Success or defeat in the Second World War turned less on winning or losing battles than on winning or losing campaigns. This volume reassesses the importance of seven major campaigns for the outcome of the war. The authors examine a wide range of factors which influence success or failure including strategic planning, logistics, combat performance, command and military intelligence. This book represents a novel contribution to the study of the Second World War.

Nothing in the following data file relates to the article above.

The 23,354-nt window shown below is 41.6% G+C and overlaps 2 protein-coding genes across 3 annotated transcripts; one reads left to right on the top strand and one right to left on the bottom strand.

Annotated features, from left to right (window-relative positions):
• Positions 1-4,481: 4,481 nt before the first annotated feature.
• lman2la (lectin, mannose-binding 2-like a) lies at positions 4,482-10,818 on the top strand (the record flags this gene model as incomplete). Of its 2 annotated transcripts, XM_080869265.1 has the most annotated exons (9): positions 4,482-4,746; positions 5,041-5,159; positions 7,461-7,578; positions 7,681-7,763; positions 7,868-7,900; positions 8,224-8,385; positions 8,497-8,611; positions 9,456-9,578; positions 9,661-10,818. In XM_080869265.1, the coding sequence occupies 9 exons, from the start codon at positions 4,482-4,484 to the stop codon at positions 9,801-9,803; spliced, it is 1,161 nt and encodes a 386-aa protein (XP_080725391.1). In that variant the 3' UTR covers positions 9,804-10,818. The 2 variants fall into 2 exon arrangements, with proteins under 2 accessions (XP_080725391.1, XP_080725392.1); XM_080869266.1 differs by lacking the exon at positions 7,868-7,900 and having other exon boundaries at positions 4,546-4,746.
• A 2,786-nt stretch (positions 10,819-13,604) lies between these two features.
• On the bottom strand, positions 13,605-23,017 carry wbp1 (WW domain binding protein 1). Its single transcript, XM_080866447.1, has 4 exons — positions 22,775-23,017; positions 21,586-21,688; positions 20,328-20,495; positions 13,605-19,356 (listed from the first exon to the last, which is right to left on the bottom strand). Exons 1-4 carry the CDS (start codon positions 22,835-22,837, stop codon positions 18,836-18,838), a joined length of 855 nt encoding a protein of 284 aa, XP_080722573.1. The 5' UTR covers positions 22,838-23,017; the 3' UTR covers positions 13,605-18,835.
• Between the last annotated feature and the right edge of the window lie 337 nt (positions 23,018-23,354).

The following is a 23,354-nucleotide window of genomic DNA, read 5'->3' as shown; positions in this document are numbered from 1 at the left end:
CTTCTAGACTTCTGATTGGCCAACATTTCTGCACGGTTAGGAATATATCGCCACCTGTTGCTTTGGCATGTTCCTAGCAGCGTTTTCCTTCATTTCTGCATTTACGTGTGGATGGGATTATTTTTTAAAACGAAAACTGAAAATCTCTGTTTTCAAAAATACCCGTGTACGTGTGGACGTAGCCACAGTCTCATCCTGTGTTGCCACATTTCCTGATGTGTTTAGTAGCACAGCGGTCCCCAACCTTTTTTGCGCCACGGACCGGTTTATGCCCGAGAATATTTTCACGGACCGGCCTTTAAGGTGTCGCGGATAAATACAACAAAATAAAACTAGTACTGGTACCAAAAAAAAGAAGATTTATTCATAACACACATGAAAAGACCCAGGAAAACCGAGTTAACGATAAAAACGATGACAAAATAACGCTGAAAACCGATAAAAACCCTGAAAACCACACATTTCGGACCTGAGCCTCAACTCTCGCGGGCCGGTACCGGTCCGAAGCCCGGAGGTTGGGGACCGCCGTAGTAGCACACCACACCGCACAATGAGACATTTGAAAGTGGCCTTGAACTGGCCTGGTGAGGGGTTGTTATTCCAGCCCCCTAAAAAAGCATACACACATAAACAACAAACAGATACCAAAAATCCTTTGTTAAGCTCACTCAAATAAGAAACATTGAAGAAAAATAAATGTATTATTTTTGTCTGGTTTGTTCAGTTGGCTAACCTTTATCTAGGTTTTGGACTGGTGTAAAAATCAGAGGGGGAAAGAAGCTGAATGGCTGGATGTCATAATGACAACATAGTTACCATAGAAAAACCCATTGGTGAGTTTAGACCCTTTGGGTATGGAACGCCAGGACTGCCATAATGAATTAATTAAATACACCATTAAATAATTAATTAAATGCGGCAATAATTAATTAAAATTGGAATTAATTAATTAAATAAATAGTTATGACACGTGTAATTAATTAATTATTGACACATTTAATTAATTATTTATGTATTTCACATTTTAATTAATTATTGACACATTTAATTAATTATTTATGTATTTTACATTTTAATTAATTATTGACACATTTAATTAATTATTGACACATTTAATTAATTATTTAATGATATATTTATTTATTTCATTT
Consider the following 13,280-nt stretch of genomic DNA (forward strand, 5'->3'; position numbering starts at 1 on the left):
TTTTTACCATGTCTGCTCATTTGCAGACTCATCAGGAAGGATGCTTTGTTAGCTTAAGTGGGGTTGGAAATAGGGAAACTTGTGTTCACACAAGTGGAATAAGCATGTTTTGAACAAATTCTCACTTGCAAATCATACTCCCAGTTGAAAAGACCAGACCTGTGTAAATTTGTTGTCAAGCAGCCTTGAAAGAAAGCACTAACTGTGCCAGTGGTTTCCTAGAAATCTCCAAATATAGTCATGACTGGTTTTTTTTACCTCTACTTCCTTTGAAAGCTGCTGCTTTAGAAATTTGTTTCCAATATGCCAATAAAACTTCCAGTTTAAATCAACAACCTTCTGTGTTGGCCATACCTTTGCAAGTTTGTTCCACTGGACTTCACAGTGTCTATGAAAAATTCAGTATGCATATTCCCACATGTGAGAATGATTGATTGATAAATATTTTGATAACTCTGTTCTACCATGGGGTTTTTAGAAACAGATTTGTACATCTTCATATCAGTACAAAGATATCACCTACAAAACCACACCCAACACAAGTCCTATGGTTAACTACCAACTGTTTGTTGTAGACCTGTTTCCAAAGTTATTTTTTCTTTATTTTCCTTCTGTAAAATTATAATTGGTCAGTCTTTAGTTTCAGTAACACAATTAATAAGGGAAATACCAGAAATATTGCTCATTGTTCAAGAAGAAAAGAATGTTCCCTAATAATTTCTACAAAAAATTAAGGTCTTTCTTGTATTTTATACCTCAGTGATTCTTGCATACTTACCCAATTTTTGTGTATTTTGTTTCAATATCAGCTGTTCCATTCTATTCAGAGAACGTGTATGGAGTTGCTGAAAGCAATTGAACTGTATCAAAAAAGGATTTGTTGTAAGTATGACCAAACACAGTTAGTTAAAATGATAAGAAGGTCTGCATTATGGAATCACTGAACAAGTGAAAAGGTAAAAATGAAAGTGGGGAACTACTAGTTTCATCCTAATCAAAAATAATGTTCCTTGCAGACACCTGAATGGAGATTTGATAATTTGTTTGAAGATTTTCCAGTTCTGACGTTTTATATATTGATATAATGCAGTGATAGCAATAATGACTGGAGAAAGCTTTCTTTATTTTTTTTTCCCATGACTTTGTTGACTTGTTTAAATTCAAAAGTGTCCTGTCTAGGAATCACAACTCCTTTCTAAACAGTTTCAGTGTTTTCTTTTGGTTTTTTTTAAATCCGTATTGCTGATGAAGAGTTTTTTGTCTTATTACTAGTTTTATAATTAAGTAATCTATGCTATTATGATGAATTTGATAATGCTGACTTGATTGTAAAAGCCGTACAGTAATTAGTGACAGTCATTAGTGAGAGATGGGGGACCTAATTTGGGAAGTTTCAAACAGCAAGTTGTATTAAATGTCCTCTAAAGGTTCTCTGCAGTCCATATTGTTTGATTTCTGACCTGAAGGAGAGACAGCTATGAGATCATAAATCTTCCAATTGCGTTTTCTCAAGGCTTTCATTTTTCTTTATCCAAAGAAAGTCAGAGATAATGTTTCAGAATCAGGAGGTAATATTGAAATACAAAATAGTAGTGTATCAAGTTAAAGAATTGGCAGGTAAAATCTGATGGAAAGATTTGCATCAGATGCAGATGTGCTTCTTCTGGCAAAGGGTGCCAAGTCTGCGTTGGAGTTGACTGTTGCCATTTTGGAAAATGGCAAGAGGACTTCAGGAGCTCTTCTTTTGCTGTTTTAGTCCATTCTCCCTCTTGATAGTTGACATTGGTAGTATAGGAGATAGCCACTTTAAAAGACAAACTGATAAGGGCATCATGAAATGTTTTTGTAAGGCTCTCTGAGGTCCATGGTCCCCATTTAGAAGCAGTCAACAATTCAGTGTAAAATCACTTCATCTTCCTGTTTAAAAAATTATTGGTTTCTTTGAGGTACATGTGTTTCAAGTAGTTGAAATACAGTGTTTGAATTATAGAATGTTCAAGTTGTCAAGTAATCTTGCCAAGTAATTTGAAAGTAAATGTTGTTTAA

This is an enjoyable and elegant book which should provoke much debate. John Childs, University of Leeds